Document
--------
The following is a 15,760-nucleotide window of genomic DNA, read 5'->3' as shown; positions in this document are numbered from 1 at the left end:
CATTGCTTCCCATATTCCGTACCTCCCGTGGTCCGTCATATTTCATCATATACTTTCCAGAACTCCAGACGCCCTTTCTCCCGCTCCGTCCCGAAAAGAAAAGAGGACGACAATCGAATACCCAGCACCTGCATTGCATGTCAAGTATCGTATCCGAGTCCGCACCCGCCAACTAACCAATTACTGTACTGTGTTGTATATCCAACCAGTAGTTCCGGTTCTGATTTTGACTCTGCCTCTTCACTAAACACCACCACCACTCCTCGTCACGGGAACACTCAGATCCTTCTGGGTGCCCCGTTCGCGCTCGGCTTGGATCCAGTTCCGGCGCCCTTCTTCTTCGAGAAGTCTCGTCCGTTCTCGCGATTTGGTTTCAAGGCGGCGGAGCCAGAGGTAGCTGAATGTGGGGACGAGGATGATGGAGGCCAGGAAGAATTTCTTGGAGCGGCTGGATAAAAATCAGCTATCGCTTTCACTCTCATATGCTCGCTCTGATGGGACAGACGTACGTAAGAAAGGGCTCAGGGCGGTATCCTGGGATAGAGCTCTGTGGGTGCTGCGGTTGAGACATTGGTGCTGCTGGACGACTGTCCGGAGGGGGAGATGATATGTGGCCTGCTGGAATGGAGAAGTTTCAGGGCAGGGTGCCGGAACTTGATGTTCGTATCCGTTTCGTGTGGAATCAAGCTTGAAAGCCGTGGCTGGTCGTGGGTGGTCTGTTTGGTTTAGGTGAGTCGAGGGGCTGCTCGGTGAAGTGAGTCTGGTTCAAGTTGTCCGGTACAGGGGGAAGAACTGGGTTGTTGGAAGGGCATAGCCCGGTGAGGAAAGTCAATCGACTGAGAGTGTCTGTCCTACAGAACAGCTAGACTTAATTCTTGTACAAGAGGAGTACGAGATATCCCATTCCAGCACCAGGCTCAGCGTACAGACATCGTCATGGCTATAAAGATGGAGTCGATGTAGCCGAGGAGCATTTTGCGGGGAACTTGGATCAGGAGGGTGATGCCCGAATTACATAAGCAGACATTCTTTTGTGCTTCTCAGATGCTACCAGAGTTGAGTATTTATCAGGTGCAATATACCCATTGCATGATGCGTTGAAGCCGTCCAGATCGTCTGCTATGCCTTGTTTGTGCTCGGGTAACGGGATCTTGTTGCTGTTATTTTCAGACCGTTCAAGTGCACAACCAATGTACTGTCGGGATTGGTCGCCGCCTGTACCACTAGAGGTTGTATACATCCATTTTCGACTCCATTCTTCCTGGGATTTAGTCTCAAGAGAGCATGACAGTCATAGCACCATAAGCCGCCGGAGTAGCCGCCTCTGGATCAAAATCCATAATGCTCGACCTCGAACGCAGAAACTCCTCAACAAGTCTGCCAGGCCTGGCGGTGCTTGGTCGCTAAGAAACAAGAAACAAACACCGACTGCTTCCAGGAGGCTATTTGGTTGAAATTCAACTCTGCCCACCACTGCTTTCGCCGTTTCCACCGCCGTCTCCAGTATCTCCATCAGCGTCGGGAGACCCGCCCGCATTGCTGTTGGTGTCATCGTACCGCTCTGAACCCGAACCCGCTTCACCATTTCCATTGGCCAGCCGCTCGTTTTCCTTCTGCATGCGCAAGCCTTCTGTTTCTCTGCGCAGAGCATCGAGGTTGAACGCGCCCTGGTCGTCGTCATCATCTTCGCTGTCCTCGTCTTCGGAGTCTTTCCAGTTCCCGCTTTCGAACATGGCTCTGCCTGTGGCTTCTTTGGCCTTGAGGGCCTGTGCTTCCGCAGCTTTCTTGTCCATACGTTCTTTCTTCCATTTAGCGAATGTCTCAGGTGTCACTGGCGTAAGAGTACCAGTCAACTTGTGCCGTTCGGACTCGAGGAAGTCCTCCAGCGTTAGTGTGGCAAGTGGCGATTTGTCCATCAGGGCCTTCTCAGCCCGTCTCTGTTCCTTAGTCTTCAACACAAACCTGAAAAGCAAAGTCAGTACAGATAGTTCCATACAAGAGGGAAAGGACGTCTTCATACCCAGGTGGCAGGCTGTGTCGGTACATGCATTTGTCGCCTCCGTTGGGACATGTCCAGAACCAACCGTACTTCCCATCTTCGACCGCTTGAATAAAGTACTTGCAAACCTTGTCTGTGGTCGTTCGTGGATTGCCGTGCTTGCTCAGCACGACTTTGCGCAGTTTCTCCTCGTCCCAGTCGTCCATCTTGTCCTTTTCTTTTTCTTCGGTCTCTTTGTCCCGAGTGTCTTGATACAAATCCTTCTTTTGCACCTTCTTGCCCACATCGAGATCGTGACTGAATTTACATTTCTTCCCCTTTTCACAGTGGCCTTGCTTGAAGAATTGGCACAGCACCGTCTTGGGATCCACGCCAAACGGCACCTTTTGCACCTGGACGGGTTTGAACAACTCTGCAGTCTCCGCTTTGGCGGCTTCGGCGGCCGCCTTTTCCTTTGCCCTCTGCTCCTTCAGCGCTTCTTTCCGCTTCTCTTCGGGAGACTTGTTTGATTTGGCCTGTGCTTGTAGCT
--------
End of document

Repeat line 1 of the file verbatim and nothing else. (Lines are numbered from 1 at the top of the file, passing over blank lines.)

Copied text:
The following is a 15,760-nucleotide window of genomic DNA, read 5'->3' as shown; positions in this document are numbered from 1 at the left end: